In operation, the rod 511a travels around the roller while moving. The rod follows the path of the roller through the path of the ball bearings 512a. During production, and with the adoption of electronic automation, alternative movement systems may be adopted.
As shown in FIG. 7, the slide door mechanism is composed of a lock 730, an "L" handle 720, and a base plate with bearing tip 750. The mechanisms 710, and 740, represent components of the lock mechanism 730 which is not defined within the present invention, but will be adopted during production. This lock 730 may be a key-system locking and unlocking the slide door. The handle 720 simply allows the user to open and close the door conveniently. The base plate with bearing tip 750 is the actual door mechanism. The bearing tip fits into the slide track 540a detailed in FIGS. 5a and 5b. A front view of the slide door is shown in FIG. 7a with handle 720 and key lock 730 with key insertion slot 731. The locking system of the front door may be one of alternative embodiments as mentioned previously. Any special key, remote control, or the like may trigger the entire system and make the movements fully automated with limited effort by the user. The front door may be of a hinged-type (such as many garage doors) or another alternative composition as long as the door is rigid and stable when in the closed position and protecting the radio. A further enhancement may be the addition of a gasket(s) to prevent dust, water, dirt, and other external embodiments from entering the housing chamber. This may be specifically advantageous to vehicles where the unit is exposed to the outside environment such as farm equipment, motorcycles, boats, etc. Yet, a further enhancement may be to allow closing of the front door during operation when desired by the user. This allows the radio to be used during extended periods without exposure to the environment's elements.
Removal tool 800, as shown in FIG. 8, provides a mechanism for the removal of all of the couplings within the entire link-system. This tool becomes obsolete if the permanent alternative lock joint is adopted as shown in FIG. 4d. The removal tool 800 is comprised of a base housing 805, central pressure lane 810, push housing 890, pressure rod 880, pressure rod spring 820, side vents 830, pivoting cable 840, travel lanes 850, tool rests 865, limit tabs 870, "L" brakes 860, and push tubes 875.
The pivoting cable 840 is shown in greater detail in FIG. 8a. Solid blocks 842 compose the cable and are attached to each other by plates 845 and pivots 847. The plates are attached to the blocks by screws inserted through holes 846 in the plates. The pivots 847 have a drilled path through each 847a, 847b, and when the blocks are connected, the pivots are lined up and a hollow rod 848 is passed through all of them and capped with tabs 849 that fit into the ends of the hollow rod 848. The pivots revolve around the rod and allow for the blocks 842 to pivot.
In operation, the tool is inserted into the drilled paths of coupling being removed (example 560 of housing chamber) until the tool rests 865 reach the surface of the coupling and fit the tool into place. The push housing 890 is then pushed forward. The forward movement moves the push tubes 875 and they force the pivoting cable 840 to move forward, exiting the base housing 805 through the side vents 830 and releasing into the drilled paths (example 550 of housing chamber). The action is continued until the cable reaches the lock pins (not shown) and pushes them out of the path chamber. At this point the position of the tool is sustained until the coupling is removed. Once removed, the tool is released and the pressure rod spring 820 retracts, moving the pressure rod 880 out of the central pressure lane 810 and releasing fully until the "L" brakes 860 reach the limit tabs 870 to prohibit further movement and return the removal tool 800 back to its original position. The pivoting cable 840 retracts as well following the push tubes 875 to which they are attached. The cables return back to being fully housed within the travel lanes 850. The removal is complete.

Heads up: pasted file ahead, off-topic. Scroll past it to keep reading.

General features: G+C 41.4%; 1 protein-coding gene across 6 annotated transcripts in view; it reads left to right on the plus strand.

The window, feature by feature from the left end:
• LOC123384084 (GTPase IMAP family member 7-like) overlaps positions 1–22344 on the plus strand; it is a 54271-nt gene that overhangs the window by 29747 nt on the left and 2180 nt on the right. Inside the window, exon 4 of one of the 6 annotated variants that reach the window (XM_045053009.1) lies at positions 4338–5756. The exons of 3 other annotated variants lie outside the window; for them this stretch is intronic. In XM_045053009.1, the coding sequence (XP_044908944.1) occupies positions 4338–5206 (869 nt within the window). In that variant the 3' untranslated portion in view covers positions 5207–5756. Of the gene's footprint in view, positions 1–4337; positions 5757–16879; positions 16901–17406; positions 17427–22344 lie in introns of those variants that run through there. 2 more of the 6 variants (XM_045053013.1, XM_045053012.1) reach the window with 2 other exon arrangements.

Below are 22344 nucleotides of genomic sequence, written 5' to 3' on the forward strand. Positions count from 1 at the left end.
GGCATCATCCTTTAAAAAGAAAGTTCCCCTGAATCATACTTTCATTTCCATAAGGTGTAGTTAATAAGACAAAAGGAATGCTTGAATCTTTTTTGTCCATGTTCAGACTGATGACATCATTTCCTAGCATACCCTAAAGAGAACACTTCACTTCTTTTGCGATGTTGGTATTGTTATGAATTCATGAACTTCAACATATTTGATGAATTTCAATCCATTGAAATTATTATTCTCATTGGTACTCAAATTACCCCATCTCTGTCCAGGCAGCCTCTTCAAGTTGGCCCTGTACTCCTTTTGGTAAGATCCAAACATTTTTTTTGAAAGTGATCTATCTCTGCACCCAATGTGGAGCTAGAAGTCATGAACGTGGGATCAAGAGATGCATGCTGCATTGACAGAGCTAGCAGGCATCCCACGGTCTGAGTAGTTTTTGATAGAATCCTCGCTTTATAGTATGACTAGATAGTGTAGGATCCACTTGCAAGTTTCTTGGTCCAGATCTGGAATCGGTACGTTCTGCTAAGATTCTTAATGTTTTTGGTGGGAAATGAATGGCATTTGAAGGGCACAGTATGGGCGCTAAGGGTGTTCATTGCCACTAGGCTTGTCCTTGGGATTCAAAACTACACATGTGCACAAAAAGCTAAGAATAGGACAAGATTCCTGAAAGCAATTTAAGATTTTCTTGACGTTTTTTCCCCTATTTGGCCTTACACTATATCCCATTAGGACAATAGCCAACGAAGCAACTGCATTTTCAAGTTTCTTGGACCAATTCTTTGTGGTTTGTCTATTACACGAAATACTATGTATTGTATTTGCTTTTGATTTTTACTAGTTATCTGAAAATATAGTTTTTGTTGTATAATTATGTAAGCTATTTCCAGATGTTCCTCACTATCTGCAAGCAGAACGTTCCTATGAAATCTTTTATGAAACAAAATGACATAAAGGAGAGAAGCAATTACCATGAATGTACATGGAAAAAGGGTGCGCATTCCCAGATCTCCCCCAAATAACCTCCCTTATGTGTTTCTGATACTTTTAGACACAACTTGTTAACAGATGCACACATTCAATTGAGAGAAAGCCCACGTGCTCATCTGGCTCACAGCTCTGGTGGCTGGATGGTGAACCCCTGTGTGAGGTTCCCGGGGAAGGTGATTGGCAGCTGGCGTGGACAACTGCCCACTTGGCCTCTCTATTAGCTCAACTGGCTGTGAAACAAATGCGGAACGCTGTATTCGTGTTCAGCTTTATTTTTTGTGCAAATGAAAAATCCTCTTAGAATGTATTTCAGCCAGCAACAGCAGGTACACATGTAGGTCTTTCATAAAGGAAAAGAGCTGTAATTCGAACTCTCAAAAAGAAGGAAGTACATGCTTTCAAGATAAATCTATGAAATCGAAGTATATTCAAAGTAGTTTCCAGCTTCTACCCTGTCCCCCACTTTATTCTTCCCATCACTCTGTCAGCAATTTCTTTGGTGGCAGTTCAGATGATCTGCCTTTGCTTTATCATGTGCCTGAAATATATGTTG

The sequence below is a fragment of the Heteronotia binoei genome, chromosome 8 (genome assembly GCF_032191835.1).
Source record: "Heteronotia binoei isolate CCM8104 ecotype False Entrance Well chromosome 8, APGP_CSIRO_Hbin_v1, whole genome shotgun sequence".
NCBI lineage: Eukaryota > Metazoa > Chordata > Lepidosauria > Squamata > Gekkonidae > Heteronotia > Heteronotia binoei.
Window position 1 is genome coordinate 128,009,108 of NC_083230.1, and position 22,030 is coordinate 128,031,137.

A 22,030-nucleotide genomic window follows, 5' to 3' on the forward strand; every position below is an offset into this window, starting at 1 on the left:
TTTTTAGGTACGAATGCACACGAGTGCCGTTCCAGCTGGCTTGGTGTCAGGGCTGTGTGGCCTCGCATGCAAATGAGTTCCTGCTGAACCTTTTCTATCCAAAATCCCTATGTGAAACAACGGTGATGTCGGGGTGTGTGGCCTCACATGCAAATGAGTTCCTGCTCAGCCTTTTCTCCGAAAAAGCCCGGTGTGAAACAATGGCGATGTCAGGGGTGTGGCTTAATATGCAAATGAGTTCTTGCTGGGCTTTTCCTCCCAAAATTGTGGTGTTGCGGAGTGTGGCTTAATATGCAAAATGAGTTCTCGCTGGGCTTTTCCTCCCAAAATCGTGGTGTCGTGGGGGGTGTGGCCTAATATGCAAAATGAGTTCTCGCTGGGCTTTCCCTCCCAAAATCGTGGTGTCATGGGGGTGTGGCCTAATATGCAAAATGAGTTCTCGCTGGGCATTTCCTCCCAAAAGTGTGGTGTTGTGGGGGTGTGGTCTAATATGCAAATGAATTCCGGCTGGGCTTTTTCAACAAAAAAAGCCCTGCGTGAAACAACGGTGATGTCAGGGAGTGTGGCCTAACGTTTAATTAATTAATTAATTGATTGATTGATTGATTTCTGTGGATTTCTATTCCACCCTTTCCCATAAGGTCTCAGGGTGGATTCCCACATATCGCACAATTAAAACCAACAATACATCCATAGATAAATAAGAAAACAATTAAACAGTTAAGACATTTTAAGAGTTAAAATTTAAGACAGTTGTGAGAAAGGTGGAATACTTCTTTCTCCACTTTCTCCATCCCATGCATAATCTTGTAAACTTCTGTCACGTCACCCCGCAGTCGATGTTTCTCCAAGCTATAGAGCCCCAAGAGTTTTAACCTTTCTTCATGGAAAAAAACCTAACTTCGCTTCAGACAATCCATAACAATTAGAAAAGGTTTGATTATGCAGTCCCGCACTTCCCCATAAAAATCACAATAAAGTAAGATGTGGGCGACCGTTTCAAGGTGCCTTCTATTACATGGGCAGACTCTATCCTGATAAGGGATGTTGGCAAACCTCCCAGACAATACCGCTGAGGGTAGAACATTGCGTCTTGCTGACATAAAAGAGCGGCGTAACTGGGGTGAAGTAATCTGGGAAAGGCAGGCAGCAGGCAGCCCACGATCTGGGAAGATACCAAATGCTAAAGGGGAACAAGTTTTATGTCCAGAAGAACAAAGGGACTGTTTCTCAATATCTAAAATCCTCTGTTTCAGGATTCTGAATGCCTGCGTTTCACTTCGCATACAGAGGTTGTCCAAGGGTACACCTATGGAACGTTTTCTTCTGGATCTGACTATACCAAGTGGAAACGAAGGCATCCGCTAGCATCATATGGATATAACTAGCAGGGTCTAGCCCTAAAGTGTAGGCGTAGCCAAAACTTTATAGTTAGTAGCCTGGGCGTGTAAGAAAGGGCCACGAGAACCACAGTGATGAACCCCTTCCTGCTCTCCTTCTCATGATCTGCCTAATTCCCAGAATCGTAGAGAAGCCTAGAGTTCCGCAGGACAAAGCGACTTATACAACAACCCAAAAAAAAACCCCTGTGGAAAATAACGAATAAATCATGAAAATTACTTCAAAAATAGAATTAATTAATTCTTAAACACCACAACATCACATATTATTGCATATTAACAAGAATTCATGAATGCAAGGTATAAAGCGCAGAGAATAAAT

This removal system is specifically designed for the link system adopted for the present invention. A different link system would obviously require a different removal system.
While the foregoing invention has been described with reference to specific embodiments, it shall be understood that this invention can be implemented in other ways, and can be modified without avoiding the spirit of the invention which is defined with reference to the appended claims.
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|U.S. Classification||248/551, 361/814, 312/7.1|
|International Classification||B60R11/02, B60R11/00|
|Cooperative Classification||B60R2011/0029, B60R2011/0005, B60R2011/0047, B60K2350/941, B60R2011/0096, B60R11/0205, B60K37/04|
|European Classification||B60K37/04, B60R11/02A|
|Dec 8, 1992||PA||Patent available for license or sale|
|Feb 9, 1993||PA||Patent available for license or sale|
|Mar 9, 1993||PA||Patent available for license or sale|
|Apr 13, 1993||PA||Patent available for license or sale|
|May 11, 1993||PA||Patent available for license or sale|
|Sep 14, 1993||PA||Patent available for license or sale|
|Apr 9, 1996||REMI||Maintenance fee reminder mailed|
|Sep 1, 1996||LAPS||Lapse for failure to pay maintenance fees|
|Nov 12, 1996||FP||Expired due to failure to pay maintenance fee|
Effective date: 19960904